Horse Racing

Champions Suite Opens For Foreign Punters At Seoul Racecourse

Seoul Racecourse has opened the “Champions Suite” a dedicated lounge for foreign punters on the fifth floor of the Luckyville Grandstand.

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The room had a “soft” opening last weekend but will open formally this Saturday July 18. The lounge is open to anyone in Korea with a foreign passport or Alien Registration Card (one Korean guest per person is permitted). Racecards are available in English, Japanese and Chinese and there is both a staffed and automated betting window in the lounge which is situated immediately below the main VIP room midway down the home-straight and has an excellent view of the racecourse as well as TVs on each table.

Until the end of September, all seats in all zones will be priced at 15,000 won per person per day. Tea, coffee and soft drinks are free of charge while beer and wine is for sale. Lunch may also be ordered in from the Owners’ Restaurant and like the rest of the course there is free high speed wi-fi avaialable. The lounge has a capacity of 38.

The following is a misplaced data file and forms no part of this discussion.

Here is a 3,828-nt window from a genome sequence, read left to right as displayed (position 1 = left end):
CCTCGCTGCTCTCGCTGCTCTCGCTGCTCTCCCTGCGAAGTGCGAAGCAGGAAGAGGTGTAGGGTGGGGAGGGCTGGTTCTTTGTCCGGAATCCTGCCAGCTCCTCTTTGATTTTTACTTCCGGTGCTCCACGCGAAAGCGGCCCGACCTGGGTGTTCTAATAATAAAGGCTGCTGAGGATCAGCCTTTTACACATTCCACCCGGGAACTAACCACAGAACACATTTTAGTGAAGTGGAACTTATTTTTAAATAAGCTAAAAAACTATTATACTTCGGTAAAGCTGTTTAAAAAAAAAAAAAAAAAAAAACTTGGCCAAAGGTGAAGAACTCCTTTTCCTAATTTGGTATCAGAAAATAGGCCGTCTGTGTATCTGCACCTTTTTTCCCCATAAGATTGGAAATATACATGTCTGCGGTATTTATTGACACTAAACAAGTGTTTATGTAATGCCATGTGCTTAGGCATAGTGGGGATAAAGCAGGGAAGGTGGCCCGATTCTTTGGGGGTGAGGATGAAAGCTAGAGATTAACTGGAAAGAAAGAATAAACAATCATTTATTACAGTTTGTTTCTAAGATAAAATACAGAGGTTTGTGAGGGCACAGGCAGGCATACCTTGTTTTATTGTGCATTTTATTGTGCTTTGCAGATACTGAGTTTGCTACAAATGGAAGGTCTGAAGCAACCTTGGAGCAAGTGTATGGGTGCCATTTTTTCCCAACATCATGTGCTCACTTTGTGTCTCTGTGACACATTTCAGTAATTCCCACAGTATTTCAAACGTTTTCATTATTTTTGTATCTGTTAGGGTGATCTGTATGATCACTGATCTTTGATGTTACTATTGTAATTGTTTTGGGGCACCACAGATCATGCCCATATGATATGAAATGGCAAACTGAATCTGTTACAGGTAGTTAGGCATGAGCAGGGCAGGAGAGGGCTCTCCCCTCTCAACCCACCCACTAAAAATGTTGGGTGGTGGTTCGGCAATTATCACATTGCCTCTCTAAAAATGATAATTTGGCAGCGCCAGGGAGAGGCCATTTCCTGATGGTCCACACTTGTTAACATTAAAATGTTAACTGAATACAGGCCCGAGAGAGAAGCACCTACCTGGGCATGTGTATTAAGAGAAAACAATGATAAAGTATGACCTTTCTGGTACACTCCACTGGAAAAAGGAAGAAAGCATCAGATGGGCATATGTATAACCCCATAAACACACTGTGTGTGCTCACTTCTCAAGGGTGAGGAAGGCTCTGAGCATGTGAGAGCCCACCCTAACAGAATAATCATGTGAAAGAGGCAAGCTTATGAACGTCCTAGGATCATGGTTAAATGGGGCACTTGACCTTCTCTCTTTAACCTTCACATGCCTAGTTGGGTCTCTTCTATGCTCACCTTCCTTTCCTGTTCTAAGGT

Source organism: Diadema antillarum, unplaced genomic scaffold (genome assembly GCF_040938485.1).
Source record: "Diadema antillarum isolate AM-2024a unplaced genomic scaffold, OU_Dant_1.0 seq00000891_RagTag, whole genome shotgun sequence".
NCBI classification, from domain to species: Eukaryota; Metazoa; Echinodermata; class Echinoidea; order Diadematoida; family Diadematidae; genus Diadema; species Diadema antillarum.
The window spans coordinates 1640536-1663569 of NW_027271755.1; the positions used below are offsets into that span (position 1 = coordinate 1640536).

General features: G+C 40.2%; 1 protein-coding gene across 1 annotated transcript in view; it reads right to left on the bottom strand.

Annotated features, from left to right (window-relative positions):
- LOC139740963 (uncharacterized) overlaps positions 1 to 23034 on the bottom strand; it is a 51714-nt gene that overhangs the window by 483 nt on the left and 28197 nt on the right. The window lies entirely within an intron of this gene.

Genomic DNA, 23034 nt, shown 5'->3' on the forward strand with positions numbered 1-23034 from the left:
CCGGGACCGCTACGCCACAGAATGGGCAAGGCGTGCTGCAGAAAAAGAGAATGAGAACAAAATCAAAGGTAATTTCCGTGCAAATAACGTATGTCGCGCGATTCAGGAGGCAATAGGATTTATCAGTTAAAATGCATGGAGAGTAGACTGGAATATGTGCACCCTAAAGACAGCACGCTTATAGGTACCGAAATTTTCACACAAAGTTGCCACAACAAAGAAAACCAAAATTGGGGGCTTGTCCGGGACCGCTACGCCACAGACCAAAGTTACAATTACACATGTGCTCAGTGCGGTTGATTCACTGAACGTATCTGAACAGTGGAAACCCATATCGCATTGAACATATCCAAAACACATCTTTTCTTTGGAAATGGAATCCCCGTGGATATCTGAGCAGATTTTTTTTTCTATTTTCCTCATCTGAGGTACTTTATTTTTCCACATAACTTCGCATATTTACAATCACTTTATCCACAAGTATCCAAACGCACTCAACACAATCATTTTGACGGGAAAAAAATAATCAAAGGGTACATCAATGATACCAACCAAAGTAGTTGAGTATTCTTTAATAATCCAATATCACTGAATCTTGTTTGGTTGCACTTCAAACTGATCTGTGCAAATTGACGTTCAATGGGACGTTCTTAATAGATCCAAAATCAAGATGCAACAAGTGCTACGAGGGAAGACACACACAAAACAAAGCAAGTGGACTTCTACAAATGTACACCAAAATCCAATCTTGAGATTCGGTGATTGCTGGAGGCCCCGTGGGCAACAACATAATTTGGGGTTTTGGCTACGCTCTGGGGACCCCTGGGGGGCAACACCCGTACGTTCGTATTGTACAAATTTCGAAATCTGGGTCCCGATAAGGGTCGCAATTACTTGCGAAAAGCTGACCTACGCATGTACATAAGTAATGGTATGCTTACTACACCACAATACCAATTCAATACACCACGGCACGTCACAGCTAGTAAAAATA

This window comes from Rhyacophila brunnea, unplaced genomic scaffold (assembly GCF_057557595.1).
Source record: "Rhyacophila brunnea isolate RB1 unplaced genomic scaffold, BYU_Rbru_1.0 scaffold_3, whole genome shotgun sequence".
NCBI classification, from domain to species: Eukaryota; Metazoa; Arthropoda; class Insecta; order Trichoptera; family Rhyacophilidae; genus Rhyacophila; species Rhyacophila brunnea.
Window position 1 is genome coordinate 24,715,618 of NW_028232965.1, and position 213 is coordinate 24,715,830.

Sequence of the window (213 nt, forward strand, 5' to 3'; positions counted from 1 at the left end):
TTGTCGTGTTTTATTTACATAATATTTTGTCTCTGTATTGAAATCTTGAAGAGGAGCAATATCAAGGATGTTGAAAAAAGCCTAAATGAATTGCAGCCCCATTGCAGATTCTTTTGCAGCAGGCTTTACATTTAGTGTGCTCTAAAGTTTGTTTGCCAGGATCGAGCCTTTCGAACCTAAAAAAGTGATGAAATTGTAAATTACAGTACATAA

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Reservations may be made in advance – and there are still seats available for this Saturday’s official opening which will be attended by the Chairman of the KRA (email hrikorea@gmail.com or champions_suite@kra.co.kr to make a reservation) – or on the day at the Champions Suite. Any of the information desks at the racecourse will help with directions.

A day at the races just got a lot more comfortable!

Remembering Fausto Durso

The Korean racing community was one of several around the world to be saddened to learn of the death of jockey Fausto Durso in Brazil on Saturday.

Fausto Durso: 1974-2015

Fausto Durso: 1974-2015

Durso first came to Korea to ride in the Seoul International Jockey Challenge in August 2013, winning the feature race of the event, the YTN Cup, on Choichoro. He immediately applied for a short-term license, which was approved. He returned to Korea in October that year and rode five more winners during a three-month stay over the winter of 2013-2014.

Having turned professional aged 18 and ridden 700 winners in his native Brazil, Fausto Durso moved to Asia and competed in the 2013 Jockey Challenge as a representative of the Macau Jockey Club.

It was in that jurisdiction where he had his biggest successes, riding 600 winners and winning many of the biggest races as well as twice being crowned champion jockey. Durso also had stints in Dubai, Malaysia and most recently, in Mauritius.

Fausto Durso winning the YTN Cup at Seoul Racecourse in 2013 (Pic: Ross Holburt)

Fausto Durso winning the YTN Cup at Seoul Racecourse in 2013 (Pic: Ross Holburt)

Like many foreign riders who come to Seoul, Durso didn’t get as many opportunities as he would have liked but regularly made the most of what he had to work with, achieving a very high place percentage over his 165 rides.